No one would argue the importance of teaching digital citizenship as a part of any school technology initiative. Schools should teach students how to live, act, play and interact in a digital society.
Students must continue to be reminded that what they post online or send to each other can come back to haunt them. Encourage students to be careful when posting online, that comments and photos don’t go away, and that nothing is private.
During the first semester of the 2014-15 school year, Gaggle Safety Management discovered and blocked 283,368 references of sex and 188,563 mentions of drugs in student email, text messages, discussion boards, email attachments and computer files. Imagine, instead, if a college admission’s office or future employer found them.
While teaching digital citizenship can go a long way to protect a student’s future, it’s also important that adults practice these same good habits. It’s a hard lesson that the majority of Internet users of any age haven’t learned yet.
Parents, family members, and friends are posting more and more photos and commenting on a child’s activities, often without even thinking twice. These are often wonderful stories and comments, but sometimes they include a complaint about a particular behavior or a legal or medical issue, which also can stay with them forever.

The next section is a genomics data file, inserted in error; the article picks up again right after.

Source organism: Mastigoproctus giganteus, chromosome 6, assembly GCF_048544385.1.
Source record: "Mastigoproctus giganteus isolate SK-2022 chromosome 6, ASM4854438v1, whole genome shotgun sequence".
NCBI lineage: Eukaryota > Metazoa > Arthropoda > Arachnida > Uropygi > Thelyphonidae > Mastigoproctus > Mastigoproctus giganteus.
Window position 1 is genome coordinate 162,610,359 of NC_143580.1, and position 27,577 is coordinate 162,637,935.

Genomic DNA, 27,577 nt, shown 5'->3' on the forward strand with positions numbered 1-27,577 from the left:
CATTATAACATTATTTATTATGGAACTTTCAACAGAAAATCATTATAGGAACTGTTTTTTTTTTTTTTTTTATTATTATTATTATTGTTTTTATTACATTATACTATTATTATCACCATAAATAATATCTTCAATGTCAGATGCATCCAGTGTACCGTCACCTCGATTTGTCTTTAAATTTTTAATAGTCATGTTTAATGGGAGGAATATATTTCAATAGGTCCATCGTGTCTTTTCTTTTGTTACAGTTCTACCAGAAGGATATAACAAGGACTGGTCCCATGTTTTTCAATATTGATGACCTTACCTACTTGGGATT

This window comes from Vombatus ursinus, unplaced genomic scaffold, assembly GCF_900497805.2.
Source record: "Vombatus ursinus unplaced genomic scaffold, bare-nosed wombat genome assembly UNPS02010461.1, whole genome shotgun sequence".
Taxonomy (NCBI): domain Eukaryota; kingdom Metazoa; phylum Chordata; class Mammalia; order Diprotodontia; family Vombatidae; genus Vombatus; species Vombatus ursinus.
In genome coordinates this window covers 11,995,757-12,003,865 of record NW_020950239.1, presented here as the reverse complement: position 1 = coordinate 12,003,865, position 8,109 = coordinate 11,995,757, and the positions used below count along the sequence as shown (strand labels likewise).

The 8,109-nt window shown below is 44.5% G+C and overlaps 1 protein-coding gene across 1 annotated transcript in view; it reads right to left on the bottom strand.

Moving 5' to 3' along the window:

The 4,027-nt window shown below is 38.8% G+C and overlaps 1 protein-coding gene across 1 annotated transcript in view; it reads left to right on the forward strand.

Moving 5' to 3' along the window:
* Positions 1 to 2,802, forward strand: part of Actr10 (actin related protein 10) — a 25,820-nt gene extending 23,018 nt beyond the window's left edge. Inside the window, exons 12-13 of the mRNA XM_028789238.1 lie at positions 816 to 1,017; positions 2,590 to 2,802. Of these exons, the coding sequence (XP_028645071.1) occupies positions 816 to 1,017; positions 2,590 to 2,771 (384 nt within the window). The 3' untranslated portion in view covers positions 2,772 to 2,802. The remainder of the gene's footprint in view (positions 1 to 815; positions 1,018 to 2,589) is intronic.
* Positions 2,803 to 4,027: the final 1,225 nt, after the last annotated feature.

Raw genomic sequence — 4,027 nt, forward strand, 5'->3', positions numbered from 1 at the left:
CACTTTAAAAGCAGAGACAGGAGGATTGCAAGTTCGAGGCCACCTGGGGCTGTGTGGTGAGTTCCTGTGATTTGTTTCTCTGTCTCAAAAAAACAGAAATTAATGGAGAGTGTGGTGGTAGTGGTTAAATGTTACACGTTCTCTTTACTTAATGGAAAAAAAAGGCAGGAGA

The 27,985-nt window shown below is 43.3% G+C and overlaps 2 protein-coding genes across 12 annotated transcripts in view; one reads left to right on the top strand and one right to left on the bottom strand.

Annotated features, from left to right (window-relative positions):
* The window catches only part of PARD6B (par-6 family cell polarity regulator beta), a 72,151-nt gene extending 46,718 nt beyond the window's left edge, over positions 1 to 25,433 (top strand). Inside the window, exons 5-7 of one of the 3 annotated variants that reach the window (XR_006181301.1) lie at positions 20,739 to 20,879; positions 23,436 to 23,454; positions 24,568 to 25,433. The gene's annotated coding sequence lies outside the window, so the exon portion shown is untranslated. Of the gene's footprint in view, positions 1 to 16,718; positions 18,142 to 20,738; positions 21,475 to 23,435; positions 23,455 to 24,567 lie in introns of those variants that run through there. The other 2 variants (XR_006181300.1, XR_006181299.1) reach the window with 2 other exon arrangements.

Essentially, parents have been creating a history of their children, establishing an entire online identity and persona for them without even realizing it. Before parents put photographs of a child all over Facebook, Instagram, etc., they should think about how they’re creating a child’s personal brand from the very first post.
Consider conducting a parent session on digital citizenship, reminding participants that as soon as they start posting stories, photographs and comments about a child, they’re basically starting a personal brand without the child knowing. What’s posted could follow them forever. It isn’t a “digital footprint” anymore. Rather, it’s a “digital tattoo.”
Security concerns should also be discussed. As parents post cute photographs of their adorable children, they need to be sure that they’re following the respective social network’s safety and security protocols to assure that strangers can see nothing. For example, if a parent tags a photo while checking in on a social network at the local park, all it takes is one stranger to come across the post. Now they know that the parent and child go to the park every Wednesday, what both look like, and their names.
Opening up your digital citizenship initiatives to parents shows that you care. In addition, it can bring together students with their moms and dads so they can learn this ever-changing digital world together.